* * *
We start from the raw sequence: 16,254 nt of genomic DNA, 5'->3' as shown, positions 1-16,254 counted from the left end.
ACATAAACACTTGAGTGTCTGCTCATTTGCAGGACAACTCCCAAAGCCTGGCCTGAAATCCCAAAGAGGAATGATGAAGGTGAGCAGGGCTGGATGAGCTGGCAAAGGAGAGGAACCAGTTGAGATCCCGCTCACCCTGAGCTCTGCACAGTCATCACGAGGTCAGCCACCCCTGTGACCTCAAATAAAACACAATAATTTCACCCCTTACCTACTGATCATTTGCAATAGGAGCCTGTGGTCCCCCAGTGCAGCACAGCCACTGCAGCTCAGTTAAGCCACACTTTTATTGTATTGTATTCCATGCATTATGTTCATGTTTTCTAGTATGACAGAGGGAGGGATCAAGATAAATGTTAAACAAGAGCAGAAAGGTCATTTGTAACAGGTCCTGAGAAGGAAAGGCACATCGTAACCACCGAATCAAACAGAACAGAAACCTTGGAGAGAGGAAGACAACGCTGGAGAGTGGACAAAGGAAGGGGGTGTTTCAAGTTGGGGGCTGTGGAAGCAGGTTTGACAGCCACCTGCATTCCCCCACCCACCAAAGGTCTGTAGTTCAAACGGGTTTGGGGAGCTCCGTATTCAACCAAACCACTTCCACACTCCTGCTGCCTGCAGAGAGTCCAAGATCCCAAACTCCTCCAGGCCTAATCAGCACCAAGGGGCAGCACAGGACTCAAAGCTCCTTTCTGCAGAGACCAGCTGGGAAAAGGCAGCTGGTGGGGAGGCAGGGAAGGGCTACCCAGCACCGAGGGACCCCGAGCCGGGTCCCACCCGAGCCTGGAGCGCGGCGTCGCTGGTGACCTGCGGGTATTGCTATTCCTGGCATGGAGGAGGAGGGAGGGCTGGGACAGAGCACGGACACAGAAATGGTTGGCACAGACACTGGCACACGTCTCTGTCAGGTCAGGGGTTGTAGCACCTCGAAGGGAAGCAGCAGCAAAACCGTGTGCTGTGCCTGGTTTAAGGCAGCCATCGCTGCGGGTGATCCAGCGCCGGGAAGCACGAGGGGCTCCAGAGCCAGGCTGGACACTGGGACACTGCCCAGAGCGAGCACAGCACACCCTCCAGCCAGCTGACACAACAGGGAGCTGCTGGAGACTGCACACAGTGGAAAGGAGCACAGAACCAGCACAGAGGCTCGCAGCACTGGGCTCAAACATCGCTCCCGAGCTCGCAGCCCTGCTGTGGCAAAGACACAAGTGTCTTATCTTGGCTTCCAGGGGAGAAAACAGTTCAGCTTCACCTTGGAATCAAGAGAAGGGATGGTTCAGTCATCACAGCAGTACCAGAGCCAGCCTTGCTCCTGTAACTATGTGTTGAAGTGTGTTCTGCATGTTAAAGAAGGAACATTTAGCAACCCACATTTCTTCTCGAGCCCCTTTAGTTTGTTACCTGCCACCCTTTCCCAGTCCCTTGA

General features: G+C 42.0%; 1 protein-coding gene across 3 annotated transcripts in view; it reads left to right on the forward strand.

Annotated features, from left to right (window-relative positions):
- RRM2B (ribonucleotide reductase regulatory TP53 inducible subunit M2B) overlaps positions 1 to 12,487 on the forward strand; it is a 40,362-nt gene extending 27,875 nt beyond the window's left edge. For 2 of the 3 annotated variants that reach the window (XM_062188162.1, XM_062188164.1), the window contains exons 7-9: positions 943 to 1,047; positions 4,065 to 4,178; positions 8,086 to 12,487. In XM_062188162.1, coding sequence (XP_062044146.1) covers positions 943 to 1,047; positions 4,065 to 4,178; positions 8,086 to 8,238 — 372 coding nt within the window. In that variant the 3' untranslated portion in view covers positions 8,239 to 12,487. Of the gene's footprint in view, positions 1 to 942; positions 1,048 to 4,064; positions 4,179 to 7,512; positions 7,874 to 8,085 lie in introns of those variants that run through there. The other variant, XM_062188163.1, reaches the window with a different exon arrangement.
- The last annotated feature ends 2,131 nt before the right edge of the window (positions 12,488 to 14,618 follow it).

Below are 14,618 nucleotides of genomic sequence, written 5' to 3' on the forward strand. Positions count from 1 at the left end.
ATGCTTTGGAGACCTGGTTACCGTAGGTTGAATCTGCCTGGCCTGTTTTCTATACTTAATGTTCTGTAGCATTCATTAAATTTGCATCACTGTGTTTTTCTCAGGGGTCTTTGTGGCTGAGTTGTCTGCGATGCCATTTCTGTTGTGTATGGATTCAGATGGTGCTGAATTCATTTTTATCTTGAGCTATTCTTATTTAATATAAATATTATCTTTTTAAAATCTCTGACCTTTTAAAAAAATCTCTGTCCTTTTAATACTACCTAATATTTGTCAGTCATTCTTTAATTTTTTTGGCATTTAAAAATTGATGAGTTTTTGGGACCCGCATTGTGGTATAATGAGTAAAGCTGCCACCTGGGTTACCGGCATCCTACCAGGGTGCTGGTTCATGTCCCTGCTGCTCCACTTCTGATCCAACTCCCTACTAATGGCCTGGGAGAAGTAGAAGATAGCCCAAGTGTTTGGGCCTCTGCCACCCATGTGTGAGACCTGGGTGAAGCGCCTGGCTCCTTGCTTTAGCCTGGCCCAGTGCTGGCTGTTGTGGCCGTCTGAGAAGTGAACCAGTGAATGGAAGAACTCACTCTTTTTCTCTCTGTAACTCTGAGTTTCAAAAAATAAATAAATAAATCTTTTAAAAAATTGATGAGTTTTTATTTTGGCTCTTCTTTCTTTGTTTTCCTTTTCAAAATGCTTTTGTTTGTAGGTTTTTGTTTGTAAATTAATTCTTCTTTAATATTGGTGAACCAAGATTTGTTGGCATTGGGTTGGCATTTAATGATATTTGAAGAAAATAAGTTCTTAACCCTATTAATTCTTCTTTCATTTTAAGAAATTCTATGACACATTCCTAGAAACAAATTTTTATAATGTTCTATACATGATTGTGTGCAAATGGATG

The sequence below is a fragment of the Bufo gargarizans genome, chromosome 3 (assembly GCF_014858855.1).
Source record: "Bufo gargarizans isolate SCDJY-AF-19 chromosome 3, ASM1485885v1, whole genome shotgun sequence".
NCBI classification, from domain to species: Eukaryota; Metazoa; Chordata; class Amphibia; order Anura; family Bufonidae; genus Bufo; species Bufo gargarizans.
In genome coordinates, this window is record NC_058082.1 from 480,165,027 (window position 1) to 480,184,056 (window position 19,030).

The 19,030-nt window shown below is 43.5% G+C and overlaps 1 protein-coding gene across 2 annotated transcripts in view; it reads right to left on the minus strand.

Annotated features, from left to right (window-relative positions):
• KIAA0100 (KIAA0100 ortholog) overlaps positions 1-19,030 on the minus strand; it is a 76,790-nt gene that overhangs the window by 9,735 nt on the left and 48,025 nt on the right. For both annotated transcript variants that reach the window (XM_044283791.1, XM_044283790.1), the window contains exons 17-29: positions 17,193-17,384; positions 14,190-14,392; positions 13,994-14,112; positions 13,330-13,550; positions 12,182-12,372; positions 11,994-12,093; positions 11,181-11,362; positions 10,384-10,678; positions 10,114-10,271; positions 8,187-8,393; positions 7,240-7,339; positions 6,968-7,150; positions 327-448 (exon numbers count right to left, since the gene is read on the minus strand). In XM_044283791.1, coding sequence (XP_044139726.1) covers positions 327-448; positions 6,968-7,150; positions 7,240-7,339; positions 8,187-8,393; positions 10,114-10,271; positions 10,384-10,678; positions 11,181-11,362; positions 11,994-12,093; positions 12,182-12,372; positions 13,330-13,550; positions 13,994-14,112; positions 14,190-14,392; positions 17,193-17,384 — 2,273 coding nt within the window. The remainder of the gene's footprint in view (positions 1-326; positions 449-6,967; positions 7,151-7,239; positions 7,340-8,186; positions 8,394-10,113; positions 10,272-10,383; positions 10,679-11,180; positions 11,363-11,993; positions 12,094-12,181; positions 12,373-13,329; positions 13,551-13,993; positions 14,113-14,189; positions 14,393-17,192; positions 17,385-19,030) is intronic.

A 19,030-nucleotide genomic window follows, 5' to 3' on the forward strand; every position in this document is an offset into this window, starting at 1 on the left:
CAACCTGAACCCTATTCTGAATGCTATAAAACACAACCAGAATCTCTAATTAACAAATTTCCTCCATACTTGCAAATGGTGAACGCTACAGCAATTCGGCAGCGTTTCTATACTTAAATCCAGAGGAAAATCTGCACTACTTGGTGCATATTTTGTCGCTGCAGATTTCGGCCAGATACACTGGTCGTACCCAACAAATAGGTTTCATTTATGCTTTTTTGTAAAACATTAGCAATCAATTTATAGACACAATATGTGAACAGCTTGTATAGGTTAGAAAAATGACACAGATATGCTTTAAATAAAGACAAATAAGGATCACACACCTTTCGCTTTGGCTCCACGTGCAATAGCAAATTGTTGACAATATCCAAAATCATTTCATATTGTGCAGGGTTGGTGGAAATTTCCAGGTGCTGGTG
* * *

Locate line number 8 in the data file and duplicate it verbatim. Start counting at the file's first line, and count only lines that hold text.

ATGCTTTGGAGACCTGGTTACCGTAGGTTGAATCTGCCTGGCCTGTTTTCTATACTTAATGTTCTGTAGCATTCATTAAATTTGCATCACTGTGTTTTTCTCAGGGGTCTTTGTGGCTGAGTTGTCTGCGATGCCATTTCTGTTGTGTATGGATTCAGATGGTGCTGAATTCATTTTTATCTTGAGCTATTCTTATTTAATATAAATATTATCTTTTTAAAATCTCTGACCTTTTAAAAAAATCTCTGTCCTTTTAATACTACCTAATATTTGTCAGTCATTCTTTAATTTTTTTGGCATTTAAAAATTGATGAGTTTTTGGGACCCGCATTGTGGTATAATGAGTAAAGCTGCCACCTGGGTTACCGGCATCCTACCAGGGTGCTGGTTCATGTCCCTGCTGCTCCACTTCTGATCCAACTCCCTACTAATGGCCTGGGAGAAGTAGAAGATAGCCCAAGTGTTTGGGCCTCTGCCACCCATGTGTGAGACCTGGGTGAAGCGCCTGGCTCCTTGCTTTAGCCTGGCCCAGTGCTGGCTGTTGTGGCCGTCTGAGAAGTGAACCAGTGAATGGAAGAACTCACTCTTTTTCTCTCTGTAACTCTGAGTTTCAAAAAATAAATAAATAAATCTTTTAAAAAATTGATGAGTTTTTATTTTGGCTCTTCTTTCTTTGTTTTCCTTTTCAAAATGCTTTTGTTTGTAGGTTTTTGTTTGTAAATTAATTCTTCTTTAATATTGGTGAACCAAGATTTGTTGGCATTGGGTTGGCATTTAATGATATTTGAAGAAAATAAGTTCTTAACCCTATTAATTCTTCTTTCATTTTAAGAAATTCTATGACACATTCCTAGAAACAAATTTTTATAATGTTCTATACATGATTGTGTGCAAATGGATG